Many Cannabis Users do not Believe Marijuana Impairs Driving

cannabis use

According to a Health Canada survey, only half of the respondents considered cannabis users in the last year felt that marijuana use affects driving.

Canada smokes more pot than any other country. With that in mind, a new study says Canadians are adamant they can handle their buzz. Health Canada says only half of the cannabis users in the last year felt it impairs their driving. 24 percent said “it depends,” while 19 percent said marijuana does not impair driving.

In addition, 39 percent of cannabis users in the last year admitted to driving within two hours of consuming cannabis at some point in their lives. Of that percentage, 40 percent say they had done it in the previous 30 days. In addition, a mere two percent reported interactions with police.

This data arrives as Ottawa battles to reduce impaired driving as marijuana is legalized. Public Safety Minister Ralph Goodale said recently that,

“Driving while impaired by cannabis or other drugs is dangerous and illegal. The message is simple — don’t drive high.”

Health ministers believe that the results solidify the efforts to focus on public education and awareness. Over 46 million dollars over the next five years will be spent on those fronts. In contrast, the conservatives feel the findings expose the Liberal government’s failure to execute a public awareness campaign on the dangers of driving high. Michael Cooper, conservative justice critic says the campaign “barely off the ground until the fall,” and there are several “misconceptions amongst the public about the impact of marijuana use.”

cannabis use
It’s cannabis day today at the meeting of federal, provincial and territorial health ministers in Edmonton. Via – National Post

No Correlation Between THC levels and Impairment

Bill C-46 states that people caught with two nanograms of THC per milliliter of blood within two hours of driving could be fined up to $1,000, while those with more than five nanograms could face up to 10 years in jail.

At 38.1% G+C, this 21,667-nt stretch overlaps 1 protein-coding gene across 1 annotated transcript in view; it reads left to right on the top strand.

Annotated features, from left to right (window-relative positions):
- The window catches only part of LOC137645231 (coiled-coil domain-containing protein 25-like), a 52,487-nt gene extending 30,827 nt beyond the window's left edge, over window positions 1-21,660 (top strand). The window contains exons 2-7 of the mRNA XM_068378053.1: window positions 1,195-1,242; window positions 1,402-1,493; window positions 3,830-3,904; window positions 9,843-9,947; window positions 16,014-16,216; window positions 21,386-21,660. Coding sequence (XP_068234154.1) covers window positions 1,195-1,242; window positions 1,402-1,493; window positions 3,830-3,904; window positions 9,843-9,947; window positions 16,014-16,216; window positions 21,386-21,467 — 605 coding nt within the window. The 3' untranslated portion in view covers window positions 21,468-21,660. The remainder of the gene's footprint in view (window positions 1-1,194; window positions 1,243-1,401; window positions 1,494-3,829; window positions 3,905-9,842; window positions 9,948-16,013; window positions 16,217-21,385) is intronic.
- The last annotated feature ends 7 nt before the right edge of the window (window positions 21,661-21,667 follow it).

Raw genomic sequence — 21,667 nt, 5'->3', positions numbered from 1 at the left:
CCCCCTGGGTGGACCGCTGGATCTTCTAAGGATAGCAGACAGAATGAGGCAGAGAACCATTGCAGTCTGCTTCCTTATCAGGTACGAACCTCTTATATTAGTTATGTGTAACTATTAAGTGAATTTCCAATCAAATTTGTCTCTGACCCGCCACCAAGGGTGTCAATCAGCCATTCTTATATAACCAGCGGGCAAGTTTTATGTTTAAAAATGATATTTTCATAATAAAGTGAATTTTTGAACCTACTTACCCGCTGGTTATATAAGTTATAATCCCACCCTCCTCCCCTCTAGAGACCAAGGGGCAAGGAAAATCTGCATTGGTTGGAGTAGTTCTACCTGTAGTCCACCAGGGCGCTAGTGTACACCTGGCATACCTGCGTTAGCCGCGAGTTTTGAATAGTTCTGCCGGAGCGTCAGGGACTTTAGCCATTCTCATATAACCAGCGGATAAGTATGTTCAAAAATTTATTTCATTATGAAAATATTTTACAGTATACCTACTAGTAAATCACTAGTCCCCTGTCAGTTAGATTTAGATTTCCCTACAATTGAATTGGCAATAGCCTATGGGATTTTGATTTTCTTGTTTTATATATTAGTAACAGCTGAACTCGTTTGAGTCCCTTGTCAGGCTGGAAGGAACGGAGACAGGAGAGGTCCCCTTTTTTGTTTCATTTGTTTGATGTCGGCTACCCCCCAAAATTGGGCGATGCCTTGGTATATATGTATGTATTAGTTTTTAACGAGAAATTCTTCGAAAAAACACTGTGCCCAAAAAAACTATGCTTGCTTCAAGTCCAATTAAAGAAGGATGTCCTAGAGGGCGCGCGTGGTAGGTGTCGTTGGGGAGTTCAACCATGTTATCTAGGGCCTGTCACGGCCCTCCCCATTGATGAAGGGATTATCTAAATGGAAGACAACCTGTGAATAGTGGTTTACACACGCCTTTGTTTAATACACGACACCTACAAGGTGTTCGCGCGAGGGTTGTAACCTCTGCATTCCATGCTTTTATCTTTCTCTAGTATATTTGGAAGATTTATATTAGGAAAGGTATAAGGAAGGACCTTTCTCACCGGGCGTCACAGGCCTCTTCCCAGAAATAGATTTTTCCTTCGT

But there is no clear correlation between the amount of THC in the blood and level of impairment. THC levels can vary widely from person to person. In addition, THC is fat soluble, thus it can stay in a user’s blood for more than a month after dosing. This means, more Canadians than ever will be facing suspect charges. Cooper says,

“some individuals who really aren’t impaired are going to be caught and other people who are impaired are going to get away with drug-impaired driving.”

California Company Creates Breathalyzer For Marijuana

As governments scramble to have legislation and education in place for legalization, entrepreneurs are looking to cash-in. A California start-up called Hound Labs is creating a breathalyzer that measures the amount of THC present in a person’s breath. The industry is in dire need of an accurate test to monitor the intoxication level of drivers. Especially with urine and hair tests failing to determine how long the drug has been in a driver’s system. Hound Labs’ device works by measuring particles of THC present in a driver’s breath in parts per trillion.

Legalization will bring about a cloudy time for cannabis users and law enforcement. To avoid unnecessary arrests and an overburdened justice system, there has to be a way to accurately monitor THC levels. If Canadians can have a couple drinks before reaching the legal 0.05 Blood Alchohol Content, cannabis users should be provided the same leniency.

Comments